Excerpts from an article at Bloomberg:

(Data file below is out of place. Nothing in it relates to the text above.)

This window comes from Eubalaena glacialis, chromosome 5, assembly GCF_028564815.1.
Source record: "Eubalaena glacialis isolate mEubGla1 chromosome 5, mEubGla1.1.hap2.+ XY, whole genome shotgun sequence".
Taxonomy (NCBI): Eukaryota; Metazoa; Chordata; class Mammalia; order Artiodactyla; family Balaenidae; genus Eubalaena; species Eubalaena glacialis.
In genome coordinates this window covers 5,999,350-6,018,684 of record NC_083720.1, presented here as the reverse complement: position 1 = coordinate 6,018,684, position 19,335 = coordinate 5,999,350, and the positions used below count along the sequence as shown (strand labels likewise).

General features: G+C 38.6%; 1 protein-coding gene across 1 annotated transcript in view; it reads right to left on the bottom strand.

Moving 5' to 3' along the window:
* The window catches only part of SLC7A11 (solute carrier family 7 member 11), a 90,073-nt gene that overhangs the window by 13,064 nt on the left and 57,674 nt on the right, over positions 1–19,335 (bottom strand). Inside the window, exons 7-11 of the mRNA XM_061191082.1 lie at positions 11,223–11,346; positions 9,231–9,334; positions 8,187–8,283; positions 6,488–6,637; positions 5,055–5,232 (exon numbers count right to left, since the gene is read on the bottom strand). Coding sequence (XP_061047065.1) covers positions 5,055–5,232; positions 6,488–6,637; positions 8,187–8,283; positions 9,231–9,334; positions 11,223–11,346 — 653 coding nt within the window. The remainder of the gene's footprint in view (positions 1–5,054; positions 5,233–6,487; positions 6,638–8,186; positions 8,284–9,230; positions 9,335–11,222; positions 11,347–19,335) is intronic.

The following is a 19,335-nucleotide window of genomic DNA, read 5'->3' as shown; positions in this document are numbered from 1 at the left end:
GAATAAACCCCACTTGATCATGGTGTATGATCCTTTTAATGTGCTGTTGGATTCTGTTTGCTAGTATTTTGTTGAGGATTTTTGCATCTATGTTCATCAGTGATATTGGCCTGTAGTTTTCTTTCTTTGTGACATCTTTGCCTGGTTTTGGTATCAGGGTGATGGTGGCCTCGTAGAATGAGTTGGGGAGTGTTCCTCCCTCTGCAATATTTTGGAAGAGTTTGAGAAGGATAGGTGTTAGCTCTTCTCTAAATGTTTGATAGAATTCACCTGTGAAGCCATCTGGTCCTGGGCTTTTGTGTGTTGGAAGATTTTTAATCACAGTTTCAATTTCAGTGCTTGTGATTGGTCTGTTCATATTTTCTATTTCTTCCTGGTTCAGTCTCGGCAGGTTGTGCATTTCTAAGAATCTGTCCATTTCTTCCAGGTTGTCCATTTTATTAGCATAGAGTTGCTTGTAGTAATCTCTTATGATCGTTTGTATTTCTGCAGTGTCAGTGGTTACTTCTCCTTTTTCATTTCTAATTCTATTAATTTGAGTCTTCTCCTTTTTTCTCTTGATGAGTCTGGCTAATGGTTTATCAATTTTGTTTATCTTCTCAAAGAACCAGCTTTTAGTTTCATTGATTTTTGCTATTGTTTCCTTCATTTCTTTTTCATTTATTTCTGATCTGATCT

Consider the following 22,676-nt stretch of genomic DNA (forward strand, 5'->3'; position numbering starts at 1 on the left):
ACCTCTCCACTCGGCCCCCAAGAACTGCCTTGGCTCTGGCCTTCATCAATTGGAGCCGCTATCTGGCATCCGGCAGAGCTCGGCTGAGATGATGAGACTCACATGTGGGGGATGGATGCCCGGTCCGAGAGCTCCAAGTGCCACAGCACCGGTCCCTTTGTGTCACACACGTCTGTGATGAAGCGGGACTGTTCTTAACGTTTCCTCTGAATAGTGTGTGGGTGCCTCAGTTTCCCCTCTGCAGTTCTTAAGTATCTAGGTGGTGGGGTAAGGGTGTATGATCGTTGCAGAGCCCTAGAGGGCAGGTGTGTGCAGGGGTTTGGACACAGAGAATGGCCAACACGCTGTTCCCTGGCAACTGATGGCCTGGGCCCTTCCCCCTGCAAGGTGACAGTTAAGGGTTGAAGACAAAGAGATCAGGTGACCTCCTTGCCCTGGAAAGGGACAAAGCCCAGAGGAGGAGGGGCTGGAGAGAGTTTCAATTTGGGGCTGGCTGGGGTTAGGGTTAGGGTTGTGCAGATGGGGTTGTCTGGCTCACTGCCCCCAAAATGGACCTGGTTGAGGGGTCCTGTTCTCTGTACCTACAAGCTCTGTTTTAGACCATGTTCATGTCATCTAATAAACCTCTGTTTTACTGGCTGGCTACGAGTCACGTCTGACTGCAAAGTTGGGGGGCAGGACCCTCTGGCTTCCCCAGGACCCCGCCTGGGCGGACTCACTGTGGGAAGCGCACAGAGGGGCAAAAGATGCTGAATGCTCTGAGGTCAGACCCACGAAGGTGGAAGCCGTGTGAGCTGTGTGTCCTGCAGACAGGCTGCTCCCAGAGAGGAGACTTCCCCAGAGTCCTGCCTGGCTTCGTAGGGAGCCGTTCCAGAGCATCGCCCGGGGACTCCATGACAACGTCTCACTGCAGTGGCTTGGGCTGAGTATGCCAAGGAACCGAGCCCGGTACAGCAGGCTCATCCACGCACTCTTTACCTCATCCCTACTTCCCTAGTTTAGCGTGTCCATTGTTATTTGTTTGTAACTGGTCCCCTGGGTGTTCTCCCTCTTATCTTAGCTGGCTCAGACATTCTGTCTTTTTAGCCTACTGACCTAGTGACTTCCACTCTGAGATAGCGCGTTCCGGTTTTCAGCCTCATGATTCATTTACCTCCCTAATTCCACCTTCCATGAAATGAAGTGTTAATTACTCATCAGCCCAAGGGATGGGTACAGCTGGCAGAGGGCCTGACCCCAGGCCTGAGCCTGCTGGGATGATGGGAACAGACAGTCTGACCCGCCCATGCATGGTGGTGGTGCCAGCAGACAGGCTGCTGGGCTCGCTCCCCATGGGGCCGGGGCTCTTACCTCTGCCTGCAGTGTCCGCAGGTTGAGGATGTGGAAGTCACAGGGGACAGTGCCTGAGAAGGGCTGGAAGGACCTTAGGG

At the break of dawn [on] July 8, 2020, as police helicopters circled overhead, a SWAT team appeared in armored vehicles and raided the headquarters of the Genesis II Church of Health and Healing in Bradenton, Fla...For more than a decade, the Grenons had enriched themselves by selling Miracle Mineral Solution, or MMS, a “sacramental” drink that promised to cure ills such as Alzheimer’s and cancer but that scientific consensus holds to be potentially lethal and have no medical value whatsoever. Thousands of people had bought it to bathe in, spray on, or ingest.Inside a steel warehouse on the church’s property, a hazmat crew seized more than 50 gallons of hydrochloric acid and 8,300 pounds of sodium chlorite, which could be combined to make chlorine dioxide, the main ingredient in MMS. FDA investigators affixed stickers reading “1496” to the blue plastic barrels of sodium chlorite, indicating its classification as a chemical so corrosive it can burn a hole through the throat, perforate the stomach, and cause blindness. Chlorine dioxide commonly serves as an industrial bleaching agent, with applications that include stripping textiles of color and turning wood pulp into paper. When ingested, it can cause irreparable damage to the respiratory tract and other critical organs. In 2019 the FDA warned Americans against the use of MMS, noting that there had been more than 16,000 cases of chlorine dioxide poisoning in the U.S. in the previous five years, including 2,500 cases involving children under 12.Before the pandemic, the Grenons had earned about $30,000 a month selling MMS to buyers who were sometimes sick or dying, on the false premise that chlorine dioxide could eradicate 95% of known diseases. After the coronavirus outbreak, Mark claimed chlorine dioxide could cure Covid-19, and sales tripled almost overnight, further boosted when then-President Donald Trump speculated absurdly that injected disinfectants might kill the virus...“I see disinfectant, where it knocks it out in a minute, one minute,” Trump said during an April 23 briefing at the White House. “Is there a way we can do something like that by injection inside, or almost a cleaning? Because you see it gets in the lungs, and it does a tremendous number on the lungs, so it’d be interesting to check that.”It remains unclear how Trump arrived at the conclusion that injecting disinfectant could offer any medical benefit. Testimonials for bleach-based cures were, to be sure, circulating online among QAnon conspiracy theorists and in vaccine-skeptic circles. But it’s conceivable that Genesis II played a role; certainly, its archbishop took credit. Less than a week before Trump spoke, Grenon had said on his weekly webcast that he’d written to the president about his legal problems, describing MMS as “a wonderful detox that can kill 99% of the pathogens in the body” and “rid the body of Covid-19.” After Trump’s endorsement Grenon claimed, without evidence, that the president had received bleach from more than two dozen church supporters and that Genesis II had a channel to him through a Trump family member...Yet Grenon’s prophecy that MMS will endure could still prove prescient. The church has recently gained a significant following in some South American countries, according to local reports. Hundreds of buyers have been lining up outside makeshift MMS distribution centers in poor rural communities as the pace of Covid vaccination falls behind that of major cities. The Bolivian health ministry reported 10 chlorine dioxide poisonings stemming from MMS last year, and this February, Argentina opened a criminal investigation targeting a local Genesis II leader following the deaths of a 50-year-old man and a 5-year-old boy who’d consumed the bleaching agent.The official website of the Genesis II Church of Health and Healing is still online, having migrated to Chilean servers after a U.S. shutdown. Active chapters are listed for Argentina, Australia, Burkina Faso, Cameroon, Canada, Chile, Colombia, Ghana, Ireland, the Netherlands, New Zealand, the U.K., the U.S., and Uruguay. Grenon-trained bishops are standing by to administer the sacrament, in return for a $20 donation.
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